For some time, smart Democrats have been arguing that it’s not a good idea to come out in favor of gun control, especially in ordinarily pro-gun states. While the issue might be a winner in New York City, Boston, or Los Angeles, it’s not that great an idea in rural Oklahoma, Texas, or South Carolina.
However, a new poll is being used to urge Democratic candidates to do just that.
Up to this point, Democrats have been decidedly defensive on guns. The most famous instances of Democratic candidates using guns in television ads include West Virginia Sen. Joe Manchin III shooting the so-called cap-and-trade bill, former Georgia Rep. John Barrow talking about his granddaddy’s pistol and Missouri Senate candidate Jason Kander assembling a rifle blindfolded. The ads were meant to reassure voters that Democrats didn’t want to take away their guns.
In the wake of a steady stream of mass shootings, some Democratic candidates are talking more openly about guns, but to base voters in the context of competitive Democratic primares.
But this poll is a little different.
It modeled three different base Democratic messages against a standard conservative message. The first base message talked about the economy, education and health care. The second base message included those same issues along with a “moderate” gun message, including protecting the Second Amendment and universal background checks, and “keeping guns out of dangerous hands.” The third base message included the same initial issues along with a more progressive gun message that combined a commitment to an assault weapons ban with a call for fewer guns and making them harder to get.
The first option prevailed over a conservative candidate message by 13 points, 50 percent to 37 percent. The second message won by a wider 17-point margin. The third message, which included the more progressive position on guns, triumphed by the widest margin, 22 points. None of the ballot tests included party affiliation for the candidates.
The sample makeup was 47 percent Democrats, 38 percent Republicans, and 15 percent independents. But the bigger takeaway is who was influenced.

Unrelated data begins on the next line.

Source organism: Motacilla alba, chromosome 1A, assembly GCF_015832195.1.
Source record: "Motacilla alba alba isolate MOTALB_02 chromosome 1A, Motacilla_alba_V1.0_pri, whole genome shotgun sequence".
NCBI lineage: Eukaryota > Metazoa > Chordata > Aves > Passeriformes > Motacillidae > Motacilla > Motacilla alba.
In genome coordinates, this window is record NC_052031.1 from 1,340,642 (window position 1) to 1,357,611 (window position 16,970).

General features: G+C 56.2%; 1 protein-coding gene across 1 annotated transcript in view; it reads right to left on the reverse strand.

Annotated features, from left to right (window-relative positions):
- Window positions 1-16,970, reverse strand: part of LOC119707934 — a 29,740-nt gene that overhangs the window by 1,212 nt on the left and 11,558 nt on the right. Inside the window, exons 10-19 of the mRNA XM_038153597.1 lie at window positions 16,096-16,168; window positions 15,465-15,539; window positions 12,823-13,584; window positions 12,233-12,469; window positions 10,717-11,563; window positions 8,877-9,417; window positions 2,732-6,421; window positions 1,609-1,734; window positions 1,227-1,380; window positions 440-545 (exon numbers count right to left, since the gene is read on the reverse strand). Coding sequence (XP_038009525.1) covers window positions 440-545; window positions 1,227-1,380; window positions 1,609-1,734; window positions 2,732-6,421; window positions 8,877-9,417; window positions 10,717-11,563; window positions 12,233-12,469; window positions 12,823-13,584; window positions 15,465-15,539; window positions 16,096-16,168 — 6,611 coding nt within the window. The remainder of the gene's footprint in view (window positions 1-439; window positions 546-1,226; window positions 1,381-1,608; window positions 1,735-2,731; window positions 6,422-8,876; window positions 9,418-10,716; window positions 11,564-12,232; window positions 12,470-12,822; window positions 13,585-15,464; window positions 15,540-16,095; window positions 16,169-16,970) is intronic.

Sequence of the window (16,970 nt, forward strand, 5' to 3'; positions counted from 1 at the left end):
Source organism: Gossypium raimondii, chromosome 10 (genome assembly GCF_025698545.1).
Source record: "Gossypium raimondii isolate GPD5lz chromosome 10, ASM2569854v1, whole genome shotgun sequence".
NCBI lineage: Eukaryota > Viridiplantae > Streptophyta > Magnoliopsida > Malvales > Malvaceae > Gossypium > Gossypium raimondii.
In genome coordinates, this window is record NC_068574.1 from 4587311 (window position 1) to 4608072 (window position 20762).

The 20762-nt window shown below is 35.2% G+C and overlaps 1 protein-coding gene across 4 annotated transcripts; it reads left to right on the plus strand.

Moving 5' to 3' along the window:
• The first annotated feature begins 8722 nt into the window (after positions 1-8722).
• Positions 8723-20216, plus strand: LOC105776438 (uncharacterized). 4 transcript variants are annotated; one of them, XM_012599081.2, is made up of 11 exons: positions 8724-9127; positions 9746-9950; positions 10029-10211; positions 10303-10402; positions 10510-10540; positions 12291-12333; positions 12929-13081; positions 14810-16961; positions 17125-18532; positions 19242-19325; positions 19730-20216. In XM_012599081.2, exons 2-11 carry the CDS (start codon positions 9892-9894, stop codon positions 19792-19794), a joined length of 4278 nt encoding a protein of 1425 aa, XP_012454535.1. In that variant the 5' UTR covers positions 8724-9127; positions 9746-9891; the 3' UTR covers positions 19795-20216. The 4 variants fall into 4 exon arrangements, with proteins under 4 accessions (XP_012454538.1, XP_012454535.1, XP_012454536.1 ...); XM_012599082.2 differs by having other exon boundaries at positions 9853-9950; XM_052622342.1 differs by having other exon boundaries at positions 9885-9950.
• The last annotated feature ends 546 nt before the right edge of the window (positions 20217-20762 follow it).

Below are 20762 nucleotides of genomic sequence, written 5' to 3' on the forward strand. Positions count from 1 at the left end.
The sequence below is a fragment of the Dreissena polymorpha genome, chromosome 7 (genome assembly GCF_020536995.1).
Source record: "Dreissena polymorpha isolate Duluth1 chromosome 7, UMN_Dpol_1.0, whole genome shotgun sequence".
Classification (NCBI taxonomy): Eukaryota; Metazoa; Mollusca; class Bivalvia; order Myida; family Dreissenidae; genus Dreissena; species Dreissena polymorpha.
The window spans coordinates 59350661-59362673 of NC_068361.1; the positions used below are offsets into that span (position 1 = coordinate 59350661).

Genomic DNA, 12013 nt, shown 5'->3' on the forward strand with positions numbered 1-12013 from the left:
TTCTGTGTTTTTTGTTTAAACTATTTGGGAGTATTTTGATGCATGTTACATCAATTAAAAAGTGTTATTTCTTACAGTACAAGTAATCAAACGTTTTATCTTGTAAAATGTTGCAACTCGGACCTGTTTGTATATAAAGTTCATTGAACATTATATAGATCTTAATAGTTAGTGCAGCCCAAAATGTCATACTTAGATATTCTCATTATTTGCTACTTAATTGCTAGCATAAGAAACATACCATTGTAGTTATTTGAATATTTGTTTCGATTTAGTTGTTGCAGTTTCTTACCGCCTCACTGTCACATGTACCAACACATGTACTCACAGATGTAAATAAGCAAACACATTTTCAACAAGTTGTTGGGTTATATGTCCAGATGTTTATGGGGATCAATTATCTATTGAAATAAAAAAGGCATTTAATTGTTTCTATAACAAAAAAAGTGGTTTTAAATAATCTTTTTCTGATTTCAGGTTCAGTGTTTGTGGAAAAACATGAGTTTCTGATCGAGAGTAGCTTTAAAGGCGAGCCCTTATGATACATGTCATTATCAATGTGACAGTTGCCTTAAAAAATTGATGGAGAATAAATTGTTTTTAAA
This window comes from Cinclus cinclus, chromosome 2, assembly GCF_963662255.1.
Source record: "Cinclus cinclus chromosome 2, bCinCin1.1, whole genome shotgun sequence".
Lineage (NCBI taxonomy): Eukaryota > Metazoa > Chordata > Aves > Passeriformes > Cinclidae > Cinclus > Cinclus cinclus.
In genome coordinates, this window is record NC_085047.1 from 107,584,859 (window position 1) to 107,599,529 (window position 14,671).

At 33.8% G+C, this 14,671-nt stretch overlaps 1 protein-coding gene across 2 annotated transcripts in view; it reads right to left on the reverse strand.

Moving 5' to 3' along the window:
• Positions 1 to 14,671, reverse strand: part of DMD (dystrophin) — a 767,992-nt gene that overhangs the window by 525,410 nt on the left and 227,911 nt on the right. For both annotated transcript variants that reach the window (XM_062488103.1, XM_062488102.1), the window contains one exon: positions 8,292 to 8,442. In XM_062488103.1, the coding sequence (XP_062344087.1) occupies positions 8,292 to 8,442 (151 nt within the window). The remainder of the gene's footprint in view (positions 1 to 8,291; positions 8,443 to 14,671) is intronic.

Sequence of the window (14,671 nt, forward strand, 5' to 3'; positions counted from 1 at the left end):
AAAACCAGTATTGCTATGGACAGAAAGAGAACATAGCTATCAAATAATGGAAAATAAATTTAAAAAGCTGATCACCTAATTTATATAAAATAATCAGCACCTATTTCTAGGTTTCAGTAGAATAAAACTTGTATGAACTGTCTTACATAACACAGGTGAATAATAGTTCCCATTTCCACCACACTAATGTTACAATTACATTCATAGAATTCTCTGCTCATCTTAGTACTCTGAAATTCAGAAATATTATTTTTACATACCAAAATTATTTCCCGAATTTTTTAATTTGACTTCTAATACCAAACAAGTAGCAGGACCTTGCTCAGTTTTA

While the breakdown is interesting and slightly troubling, there’s no mention of geography.
An NYC Republican is far more likely to support gun control than one in Georgia, for example, and thus the locations of these respondents actually matter.
Further, as the above report noted, one of the issues tends to be questions of how important gun control is to the average voter. While this poll is supposedly different, it’s really not. It presents a boilerplate pro-gun message against a shifting anti-gun message and assumes that the pro-gun message either can’t or won’t change. That’s not true.
An argument of “keeping guns out of dangerous hands” is the kind of rhetoric that offers great soundbites and little substance. It’s also nebulous enough that a pro-gun individual would hear that and might think it means “enforce existing gun laws,” thus be in favor of it while an anti-gunner would hear it and think of things like assault weapon bans, universal background checks, and any number of other things.
This nebulous nothing would demand to be clarified, then the attacks would begin. At that point, the landscape changes and all bets are off. No longer is the phrase a Rorschach test, it’s a defined policy position that people will pick apart.
An additional issue is that while it compared different messages, it still doesn’t address how deep that interest goes. Oh, people who hear the argument may well have loved it, but how important is gun control to that individual in the grand scheme of things? We know from other polls that gun control isn’t a big winner as far as issues go. This changes none of that.
So if Democrats want to keep sniping on about gun control, be my guest. It won’t help their chances in November, though.